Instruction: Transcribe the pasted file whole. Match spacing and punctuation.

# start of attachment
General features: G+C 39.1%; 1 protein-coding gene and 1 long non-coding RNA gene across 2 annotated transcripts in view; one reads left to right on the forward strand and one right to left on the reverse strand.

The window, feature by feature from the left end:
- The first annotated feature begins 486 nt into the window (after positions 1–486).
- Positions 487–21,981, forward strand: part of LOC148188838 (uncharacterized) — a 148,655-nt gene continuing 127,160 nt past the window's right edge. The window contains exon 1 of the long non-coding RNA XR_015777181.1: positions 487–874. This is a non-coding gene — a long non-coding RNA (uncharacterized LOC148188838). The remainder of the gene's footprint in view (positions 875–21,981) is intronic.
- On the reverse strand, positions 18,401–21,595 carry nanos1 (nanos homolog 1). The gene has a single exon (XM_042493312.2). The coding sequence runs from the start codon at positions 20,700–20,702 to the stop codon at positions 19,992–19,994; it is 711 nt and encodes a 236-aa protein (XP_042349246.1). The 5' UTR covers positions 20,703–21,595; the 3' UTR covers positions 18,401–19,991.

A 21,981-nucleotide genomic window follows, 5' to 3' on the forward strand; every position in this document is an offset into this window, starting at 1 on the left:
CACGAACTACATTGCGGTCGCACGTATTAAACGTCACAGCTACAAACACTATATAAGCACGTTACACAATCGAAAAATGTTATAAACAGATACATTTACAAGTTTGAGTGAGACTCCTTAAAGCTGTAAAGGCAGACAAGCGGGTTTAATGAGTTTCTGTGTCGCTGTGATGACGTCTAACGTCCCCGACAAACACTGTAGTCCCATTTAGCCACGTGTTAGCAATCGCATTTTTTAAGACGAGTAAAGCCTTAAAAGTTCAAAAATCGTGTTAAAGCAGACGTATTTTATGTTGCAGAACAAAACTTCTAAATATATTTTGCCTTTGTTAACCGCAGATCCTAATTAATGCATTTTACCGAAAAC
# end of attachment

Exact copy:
General features: G+C 39.1%; 1 protein-coding gene and 1 long non-coding RNA gene across 2 annotated transcripts in view; one reads left to right on the forward strand and one right to left on the reverse strand.

The window, feature by feature from the left end:
- The first annotated feature begins 486 nt into the window (after positions 1–486).
- Positions 487–21,981, forward strand: part of LOC148188838 (uncharacterized) — a 148,655-nt gene continuing 127,160 nt past the window's right edge. The window contains exon 1 of the long non-coding RNA XR_015777181.1: positions 487–874. This is a non-coding gene — a long non-coding RNA (uncharacterized LOC148188838). The remainder of the gene's footprint in view (positions 875–21,981) is intronic.
- On the reverse strand, positions 18,401–21,595 carry nanos1 (nanos homolog 1). The gene has a single exon (XM_042493312.2). The coding sequence runs from the start codon at positions 20,700–20,702 to the stop codon at positions 19,992–19,994; it is 711 nt and encodes a 236-aa protein (XP_042349246.1). The 5' UTR covers positions 20,703–21,595; the 3' UTR covers positions 18,401–19,991.

A 21,981-nucleotide genomic window follows, 5' to 3' on the forward strand; every position in this document is an offset into this window, starting at 1 on the left:
CACGAACTACATTGCGGTCGCACGTATTAAACGTCACAGCTACAAACACTATATAAGCACGTTACACAATCGAAAAATGTTATAAACAGATACATTTACAAGTTTGAGTGAGACTCCTTAAAGCTGTAAAGGCAGACAAGCGGGTTTAATGAGTTTCTGTGTCGCTGTGATGACGTCTAACGTCCCCGACAAACACTGTAGTCCCATTTAGCCACGTGTTAGCAATCGCATTTTTTAAGACGAGTAAAGCCTTAAAAGTTCAAAAATCGTGTTAAAGCAGACGTATTTTATGTTGCAGAACAAAACTTCTAAATATATTTTGCCTTTGTTAACCGCAGATCCTAATTAATGCATTTTACCGAAAAC